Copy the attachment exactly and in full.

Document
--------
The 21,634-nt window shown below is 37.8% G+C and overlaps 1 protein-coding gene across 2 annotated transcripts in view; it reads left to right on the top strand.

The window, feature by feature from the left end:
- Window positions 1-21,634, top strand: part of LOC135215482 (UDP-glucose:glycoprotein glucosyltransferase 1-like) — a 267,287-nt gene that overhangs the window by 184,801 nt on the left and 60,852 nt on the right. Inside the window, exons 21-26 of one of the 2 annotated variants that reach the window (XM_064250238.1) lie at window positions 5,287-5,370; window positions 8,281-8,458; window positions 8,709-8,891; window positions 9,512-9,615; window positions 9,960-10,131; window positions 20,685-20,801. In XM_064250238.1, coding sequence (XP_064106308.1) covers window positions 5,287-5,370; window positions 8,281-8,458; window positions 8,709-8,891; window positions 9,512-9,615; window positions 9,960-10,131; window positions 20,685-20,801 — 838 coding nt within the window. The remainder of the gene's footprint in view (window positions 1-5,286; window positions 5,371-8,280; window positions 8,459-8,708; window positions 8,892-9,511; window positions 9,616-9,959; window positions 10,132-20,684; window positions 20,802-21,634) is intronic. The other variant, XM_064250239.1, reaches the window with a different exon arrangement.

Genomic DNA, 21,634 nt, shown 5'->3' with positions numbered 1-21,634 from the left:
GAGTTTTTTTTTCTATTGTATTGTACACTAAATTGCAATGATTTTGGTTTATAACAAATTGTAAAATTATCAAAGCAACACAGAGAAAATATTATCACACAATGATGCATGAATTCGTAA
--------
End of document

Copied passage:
The 21,634-nt window shown below is 37.8% G+C and overlaps 1 protein-coding gene across 2 annotated transcripts in view; it reads left to right on the top strand.

The window, feature by feature from the left end:
- Window positions 1-21,634, top strand: part of LOC135215482 (UDP-glucose:glycoprotein glucosyltransferase 1-like) — a 267,287-nt gene that overhangs the window by 184,801 nt on the left and 60,852 nt on the right. Inside the window, exons 21-26 of one of the 2 annotated variants that reach the window (XM_064250238.1) lie at window positions 5,287-5,370; window positions 8,281-8,458; window positions 8,709-8,891; window positions 9,512-9,615; window positions 9,960-10,131; window positions 20,685-20,801. In XM_064250238.1, coding sequence (XP_064106308.1) covers window positions 5,287-5,370; window positions 8,281-8,458; window positions 8,709-8,891; window positions 9,512-9,615; window positions 9,960-10,131; window positions 20,685-20,801 — 838 coding nt within the window. The remainder of the gene's footprint in view (window positions 1-5,286; window positions 5,371-8,280; window positions 8,459-8,708; window positions 8,892-9,511; window positions 9,616-9,959; window positions 10,132-20,684; window positions 20,802-21,634) is intronic. The other variant, XM_064250239.1, reaches the window with a different exon arrangement.

Genomic DNA, 21,634 nt, shown 5'->3' with positions numbered 1-21,634 from the left:
GAGTTTTTTTTTCTATTGTATTGTACACTAAATTGCAATGATTTTGGTTTATAACAAATTGTAAAATTATCAAAGCAACACAGAGAAAATATTATCACACAATGATGCATGAATTCGTAA